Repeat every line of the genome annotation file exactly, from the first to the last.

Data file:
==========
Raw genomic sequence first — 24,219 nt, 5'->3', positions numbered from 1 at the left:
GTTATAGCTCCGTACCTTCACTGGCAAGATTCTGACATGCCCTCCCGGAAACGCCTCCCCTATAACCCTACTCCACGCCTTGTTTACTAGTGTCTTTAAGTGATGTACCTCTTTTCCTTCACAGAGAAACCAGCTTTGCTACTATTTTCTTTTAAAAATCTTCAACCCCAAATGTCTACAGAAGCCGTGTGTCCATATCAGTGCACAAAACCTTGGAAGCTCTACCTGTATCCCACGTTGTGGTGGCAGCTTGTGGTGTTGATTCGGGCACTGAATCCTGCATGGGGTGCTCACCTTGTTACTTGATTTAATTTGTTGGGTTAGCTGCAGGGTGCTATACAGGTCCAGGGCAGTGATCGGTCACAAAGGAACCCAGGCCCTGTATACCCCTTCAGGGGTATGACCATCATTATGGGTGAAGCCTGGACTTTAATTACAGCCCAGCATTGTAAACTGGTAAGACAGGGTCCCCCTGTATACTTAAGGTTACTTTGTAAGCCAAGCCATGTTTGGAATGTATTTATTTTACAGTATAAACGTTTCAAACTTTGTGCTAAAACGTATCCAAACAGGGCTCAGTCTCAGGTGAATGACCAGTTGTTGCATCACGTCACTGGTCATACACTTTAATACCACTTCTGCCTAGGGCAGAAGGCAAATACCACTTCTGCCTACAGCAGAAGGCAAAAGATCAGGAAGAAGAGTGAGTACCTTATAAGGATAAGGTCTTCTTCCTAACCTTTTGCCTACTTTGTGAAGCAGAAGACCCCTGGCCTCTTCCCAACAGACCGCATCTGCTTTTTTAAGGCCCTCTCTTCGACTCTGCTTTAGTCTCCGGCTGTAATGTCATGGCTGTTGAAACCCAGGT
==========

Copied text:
Raw genomic sequence first — 24,219 nt, 5'->3', positions numbered from 1 at the left:
GTTATAGCTCCGTACCTTCACTGGCAAGATTCTGACATGCCCTCCCGGAAACGCCTCCCCTATAACCCTACTCCACGCCTTGTTTACTAGTGTCTTTAAGTGATGTACCTCTTTTCCTTCACAGAGAAACCAGCTTTGCTACTATTTTCTTTTAAAAATCTTCAACCCCAAATGTCTACAGAAGCCGTGTGTCCATATCAGTGCACAAAACCTTGGAAGCTCTACCTGTATCCCACGTTGTGGTGGCAGCTTGTGGTGTTGATTCGGGCACTGAATCCTGCATGGGGTGCTCACCTTGTTACTTGATTTAATTTGTTGGGTTAGCTGCAGGGTGCTATACAGGTCCAGGGCAGTGATCGGTCACAAAGGAACCCAGGCCCTGTATACCCCTTCAGGGGTATGACCATCATTATGGGTGAAGCCTGGACTTTAATTACAGCCCAGCATTGTAAACTGGTAAGACAGGGTCCCCCTGTATACTTAAGGTTACTTTGTAAGCCAAGCCATGTTTGGAATGTATTTATTTTACAGTATAAACGTTTCAAACTTTGTGCTAAAACGTATCCAAACAGGGCTCAGTCTCAGGTGAATGACCAGTTGTTGCATCACGTCACTGGTCATACACTTTAATACCACTTCTGCCTAGGGCAGAAGGCAAATACCACTTCTGCCTACAGCAGAAGGCAAAAGATCAGGAAGAAGAGTGAGTACCTTATAAGGATAAGGTCTTCTTCCTAACCTTTTGCCTACTTTGTGAAGCAGAAGACCCCTGGCCTCTTCCCAACAGACCGCATCTGCTTTTTTAAGGCCCTCTCTTCGACTCTGCTTTAGTCTCCGGCTGTAATGTCATGGCTGTTGAAACCCAGGT